Mich. (AP) -- Invasive grass carp have reached three of the Great Lakes and
pose a significant environmental risk there, but time remains to prevent
them from getting out of hand, according to a scientific analysis released
The voracious grass
carp is among four Asian carp species threatening to reach the world’s
largest surface freshwater system. Bighead and silver carp, the most feared,
would compete with native fish that eat microscopic plants and animals,
while grass carp feast on aquatic vegetation that provides crucial habitat
and spawning grounds.
Grass carp have
been found in Lakes Erie, Michigan and Ontario, although it’s uncertain how
many there are or how widely they have spread, U.S. and Canadian researchers
said. At least some are reproducing.
“For the first
time, we have a binational, peer-reviewed study by some of the best minds
and practitioners in the field who have a consensus on what the risk is to
the Great Lakes from grass carp, and it’s pretty substantial,” said Marc
Gaden, spokesman for the Great Lakes Fishery Commission.
Grass carp were
introduced to the U.S. in the early 1960s to control weed growth in
waterways. Like other Asian carp, some escaped into the Mississippi River
and have migrated northward toward the Great Lakes.
It has long been
known that at least a small number of grass carp were in the lakes, Gaden
said. Some may have slipped into Lake Michigan through a Chicago-area
waterway network before electric barriers were erected to block fish
migration. People might have released others, intentionally or by accident.
“They’ve just been
humming in the background,” Gaden said. “They haven’t gotten a lot of
attention. Once in a while one would get captured.”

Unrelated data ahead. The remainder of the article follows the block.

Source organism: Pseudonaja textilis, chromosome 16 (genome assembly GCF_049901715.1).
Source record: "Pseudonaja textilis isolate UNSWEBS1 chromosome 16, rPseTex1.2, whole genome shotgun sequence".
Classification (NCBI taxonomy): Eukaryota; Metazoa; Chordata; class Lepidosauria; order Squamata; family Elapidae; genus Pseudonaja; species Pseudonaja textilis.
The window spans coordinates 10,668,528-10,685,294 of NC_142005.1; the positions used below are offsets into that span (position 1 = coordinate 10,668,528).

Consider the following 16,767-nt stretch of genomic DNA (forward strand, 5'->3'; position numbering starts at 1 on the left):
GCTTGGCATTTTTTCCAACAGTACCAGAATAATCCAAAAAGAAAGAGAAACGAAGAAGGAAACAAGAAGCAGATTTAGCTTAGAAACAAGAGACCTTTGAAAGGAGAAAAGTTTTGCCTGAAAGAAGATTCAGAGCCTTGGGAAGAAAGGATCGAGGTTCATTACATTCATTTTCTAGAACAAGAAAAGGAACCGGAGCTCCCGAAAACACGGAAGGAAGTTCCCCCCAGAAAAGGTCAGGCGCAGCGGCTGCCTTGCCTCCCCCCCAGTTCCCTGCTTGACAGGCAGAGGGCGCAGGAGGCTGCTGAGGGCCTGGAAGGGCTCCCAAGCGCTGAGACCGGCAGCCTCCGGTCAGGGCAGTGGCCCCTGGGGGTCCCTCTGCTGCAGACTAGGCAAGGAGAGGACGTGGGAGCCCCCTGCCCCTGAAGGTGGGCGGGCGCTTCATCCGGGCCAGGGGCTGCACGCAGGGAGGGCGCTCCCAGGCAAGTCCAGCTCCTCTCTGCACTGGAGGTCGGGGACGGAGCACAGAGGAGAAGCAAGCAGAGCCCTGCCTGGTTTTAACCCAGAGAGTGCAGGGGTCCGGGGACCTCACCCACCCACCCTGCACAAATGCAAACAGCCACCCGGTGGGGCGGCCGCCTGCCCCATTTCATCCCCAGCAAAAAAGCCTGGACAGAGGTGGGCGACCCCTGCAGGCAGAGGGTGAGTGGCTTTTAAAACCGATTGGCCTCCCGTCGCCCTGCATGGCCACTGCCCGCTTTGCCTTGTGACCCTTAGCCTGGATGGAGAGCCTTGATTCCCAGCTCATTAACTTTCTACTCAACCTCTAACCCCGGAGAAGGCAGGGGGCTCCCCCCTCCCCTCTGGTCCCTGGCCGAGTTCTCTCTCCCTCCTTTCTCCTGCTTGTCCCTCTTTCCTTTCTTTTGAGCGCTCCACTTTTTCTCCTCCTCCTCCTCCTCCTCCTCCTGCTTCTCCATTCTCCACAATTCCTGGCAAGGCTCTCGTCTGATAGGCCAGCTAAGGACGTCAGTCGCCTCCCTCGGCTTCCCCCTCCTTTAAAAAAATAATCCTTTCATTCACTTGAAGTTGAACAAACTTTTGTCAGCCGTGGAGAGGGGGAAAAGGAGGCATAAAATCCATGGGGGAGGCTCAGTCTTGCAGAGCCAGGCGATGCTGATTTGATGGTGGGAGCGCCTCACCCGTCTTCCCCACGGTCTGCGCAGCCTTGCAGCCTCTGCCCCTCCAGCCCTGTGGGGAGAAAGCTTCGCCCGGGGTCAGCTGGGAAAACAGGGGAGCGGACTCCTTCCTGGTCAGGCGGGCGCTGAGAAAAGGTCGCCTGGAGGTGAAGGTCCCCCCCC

But they have
turned up more often in recent years and the threat of a full-fledged
invasion appears to be rising, he said. A particularly ominous sign is that
some of those caught have been fertile. Grass carp reared in hatcheries,
which some states allow, are supposed to be sterilized before being released
into the wild.
carp have been caught in Canada since 2012, including five in Lake Ontario
at Toronto, said Becky Cudmore, Asian carp program manager for Canada’s
fisheries and oceans agency and the report’s primary author.
“Right now, the
sterile fish outnumber the fertile fish,” Cudmore said. “This isn’t game
over, but we are finding more of these fertile fish.”
The analysis said
it is “very likely” that grass carp will become established in Lakes Erie,
Huron, Michigan and Ontario within 10 years unless effective steps are taken
to stop them. The risk is lower in frigid Lake Superior, which offers less
population is one that reproduces over multiple generations.
studying how to prevent that, Gaden said. Tougher enforcement of laws
against bringing them into the region would help, along with greater care to
prevent release of fertile fish from hatcheries.
would be using nets to block their path to spawning areas during times when
they reproduce, Cudmore said. Asian carp are known to spawn later than
“Our assessment is
saying that yes, they were showing up before, but now they’re starting the
invasion process,” she said. “They have arrived. Now is the time to act.”